Friday, January 29, 2010


Knoxville area radio personality Dave Foulk recently went on Facebook seeking to identify a waterfowl he had seen. The request reminded me of an incident that happened to me back in 1987.

When Cheryl and I bought a house in Powell in 1986, near I-75 and Emory Road, it was still a rural area. On the northeast side, at the foot of the small mountain where we moved in, there is a man-made pond where ducks often gather.

One afternoon Cheryl came in from work and asked, “What kind of bird stands in the water on one leg? Whatever it is, I just saw it in the pond at the bottom of the hill.” I told her I didn’t know because I hadn’t been around waterfowl very much.

At the time, I was running a beat in the area where I lived for the Knox County Sheriff’s Office so I made a point of driving by the pond when I had time. I never saw the big bird that stood on one leg, but Cheryl saw it often.

After a while, whenever Cheryl mentioned the big bird, I would respond with, “Did the bird say anything to you?” It became a running joke I enjoyed more than she did. It might have remained that way had I not stretched out on a lawn chair on my back deck one afternoon.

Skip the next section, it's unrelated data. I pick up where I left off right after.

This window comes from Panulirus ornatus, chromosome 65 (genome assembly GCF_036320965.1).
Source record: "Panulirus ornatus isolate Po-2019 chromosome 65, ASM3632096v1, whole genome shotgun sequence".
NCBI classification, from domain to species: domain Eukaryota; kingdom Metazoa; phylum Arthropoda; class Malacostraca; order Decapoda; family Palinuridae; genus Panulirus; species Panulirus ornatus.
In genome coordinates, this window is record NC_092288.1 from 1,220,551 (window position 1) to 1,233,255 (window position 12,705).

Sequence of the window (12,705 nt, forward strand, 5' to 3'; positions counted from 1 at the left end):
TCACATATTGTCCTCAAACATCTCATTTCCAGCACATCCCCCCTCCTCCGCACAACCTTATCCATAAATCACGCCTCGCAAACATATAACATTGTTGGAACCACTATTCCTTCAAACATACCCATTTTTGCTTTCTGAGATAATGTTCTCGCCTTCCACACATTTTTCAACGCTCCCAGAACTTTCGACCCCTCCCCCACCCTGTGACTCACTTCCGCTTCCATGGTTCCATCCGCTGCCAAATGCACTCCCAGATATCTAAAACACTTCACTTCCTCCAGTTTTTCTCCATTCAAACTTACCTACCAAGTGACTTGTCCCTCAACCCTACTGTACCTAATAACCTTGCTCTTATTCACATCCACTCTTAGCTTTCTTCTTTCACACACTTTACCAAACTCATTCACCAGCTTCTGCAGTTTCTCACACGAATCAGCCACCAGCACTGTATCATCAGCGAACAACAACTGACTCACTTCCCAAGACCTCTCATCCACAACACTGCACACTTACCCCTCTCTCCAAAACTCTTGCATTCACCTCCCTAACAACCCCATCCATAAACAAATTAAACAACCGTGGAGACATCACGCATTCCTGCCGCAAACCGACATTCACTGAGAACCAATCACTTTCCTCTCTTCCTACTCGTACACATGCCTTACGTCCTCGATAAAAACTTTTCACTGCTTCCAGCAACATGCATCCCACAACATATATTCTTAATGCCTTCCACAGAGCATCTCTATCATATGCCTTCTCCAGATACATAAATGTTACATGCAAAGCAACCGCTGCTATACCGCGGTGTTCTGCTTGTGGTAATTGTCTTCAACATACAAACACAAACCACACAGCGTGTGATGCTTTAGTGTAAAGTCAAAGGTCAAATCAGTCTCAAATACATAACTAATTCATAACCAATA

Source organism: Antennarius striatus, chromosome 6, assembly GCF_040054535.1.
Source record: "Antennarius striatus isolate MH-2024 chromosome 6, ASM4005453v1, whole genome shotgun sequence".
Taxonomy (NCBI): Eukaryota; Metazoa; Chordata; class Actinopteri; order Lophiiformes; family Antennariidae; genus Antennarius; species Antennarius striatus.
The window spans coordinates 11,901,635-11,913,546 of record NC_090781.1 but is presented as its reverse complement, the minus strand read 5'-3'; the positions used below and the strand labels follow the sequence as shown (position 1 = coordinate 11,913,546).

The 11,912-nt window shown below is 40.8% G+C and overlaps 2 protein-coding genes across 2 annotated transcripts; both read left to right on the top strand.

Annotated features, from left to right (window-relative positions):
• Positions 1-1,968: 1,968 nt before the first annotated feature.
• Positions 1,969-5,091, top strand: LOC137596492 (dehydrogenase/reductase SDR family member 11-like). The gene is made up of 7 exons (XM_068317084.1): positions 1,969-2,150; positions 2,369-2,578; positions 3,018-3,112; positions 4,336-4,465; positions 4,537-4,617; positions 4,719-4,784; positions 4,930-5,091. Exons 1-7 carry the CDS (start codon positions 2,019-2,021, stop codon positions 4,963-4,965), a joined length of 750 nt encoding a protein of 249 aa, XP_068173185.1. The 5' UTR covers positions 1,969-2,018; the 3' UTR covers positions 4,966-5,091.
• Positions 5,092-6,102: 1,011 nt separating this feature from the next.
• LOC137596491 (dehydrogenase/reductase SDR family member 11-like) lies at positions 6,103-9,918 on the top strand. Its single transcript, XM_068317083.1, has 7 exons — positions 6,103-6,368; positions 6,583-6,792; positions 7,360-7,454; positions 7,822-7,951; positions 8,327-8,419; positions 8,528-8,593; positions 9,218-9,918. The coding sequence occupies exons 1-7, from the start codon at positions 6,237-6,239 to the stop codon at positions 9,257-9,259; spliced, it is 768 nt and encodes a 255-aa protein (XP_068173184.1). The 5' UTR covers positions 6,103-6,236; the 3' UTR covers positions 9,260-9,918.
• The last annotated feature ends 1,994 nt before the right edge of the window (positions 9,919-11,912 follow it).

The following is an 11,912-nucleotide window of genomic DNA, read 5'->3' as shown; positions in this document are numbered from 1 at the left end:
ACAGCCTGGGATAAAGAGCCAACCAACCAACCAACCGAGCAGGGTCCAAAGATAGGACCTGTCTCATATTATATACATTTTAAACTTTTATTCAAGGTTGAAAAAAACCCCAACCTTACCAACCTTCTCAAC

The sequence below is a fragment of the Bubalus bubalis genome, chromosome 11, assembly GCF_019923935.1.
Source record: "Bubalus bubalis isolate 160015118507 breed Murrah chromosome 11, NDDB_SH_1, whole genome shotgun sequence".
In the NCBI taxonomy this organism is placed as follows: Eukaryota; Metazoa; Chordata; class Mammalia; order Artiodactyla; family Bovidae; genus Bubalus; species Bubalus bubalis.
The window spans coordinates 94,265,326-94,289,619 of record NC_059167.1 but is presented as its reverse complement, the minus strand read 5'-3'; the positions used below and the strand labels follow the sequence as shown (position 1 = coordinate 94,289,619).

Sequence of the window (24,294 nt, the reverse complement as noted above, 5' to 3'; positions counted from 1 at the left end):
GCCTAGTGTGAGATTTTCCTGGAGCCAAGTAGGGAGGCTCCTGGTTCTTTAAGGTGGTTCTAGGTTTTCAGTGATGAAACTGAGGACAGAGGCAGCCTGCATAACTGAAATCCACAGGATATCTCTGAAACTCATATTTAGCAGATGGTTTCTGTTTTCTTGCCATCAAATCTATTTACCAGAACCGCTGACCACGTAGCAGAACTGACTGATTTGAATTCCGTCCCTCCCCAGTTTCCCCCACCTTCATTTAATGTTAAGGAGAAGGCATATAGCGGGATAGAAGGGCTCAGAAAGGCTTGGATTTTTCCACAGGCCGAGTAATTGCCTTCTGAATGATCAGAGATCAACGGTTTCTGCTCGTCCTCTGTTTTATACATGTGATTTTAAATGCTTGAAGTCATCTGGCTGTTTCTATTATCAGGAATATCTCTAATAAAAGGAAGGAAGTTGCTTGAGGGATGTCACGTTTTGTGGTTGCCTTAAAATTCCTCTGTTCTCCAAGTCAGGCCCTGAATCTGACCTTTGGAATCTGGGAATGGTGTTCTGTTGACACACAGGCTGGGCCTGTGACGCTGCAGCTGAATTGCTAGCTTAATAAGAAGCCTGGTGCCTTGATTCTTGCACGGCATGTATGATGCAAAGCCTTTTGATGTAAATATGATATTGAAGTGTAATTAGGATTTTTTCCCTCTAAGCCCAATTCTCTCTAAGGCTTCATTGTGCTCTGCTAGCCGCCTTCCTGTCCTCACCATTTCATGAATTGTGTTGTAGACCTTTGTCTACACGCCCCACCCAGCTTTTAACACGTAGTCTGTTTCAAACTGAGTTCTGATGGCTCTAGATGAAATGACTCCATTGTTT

I was about half asleep when I first heard the loud flapping noise approaching from above. Looking up, I saw a creature that in my semi-waking state, I first irrationally took to be a pterodactyl bearing down on me.

Of course, I had never seen a pterodactyl -- except in artist renderings -- the species having been extinct for millions of years, but I had never seen the creature flying above me either. It had a long neck and pointed head, long legs trailing behind and a wingspan that looked like a small aircraft from where I was.

After the creature had passed, I realized it was a bird. In fact, it was the bird Cheryl had seen standing on one leg in the pond. A little research told me it was a Great Blue Heron, taking off from the bottom of the ridge and struggling to gain altitude as it passed over me.

I had seen pictures of the Great Blue Heron from a distance, but I had never looked up at one close-up as it passed over my head. That evening, I told Cheryl I had identified her bird, but I left out the part about mistaking it for a pterodactyl.

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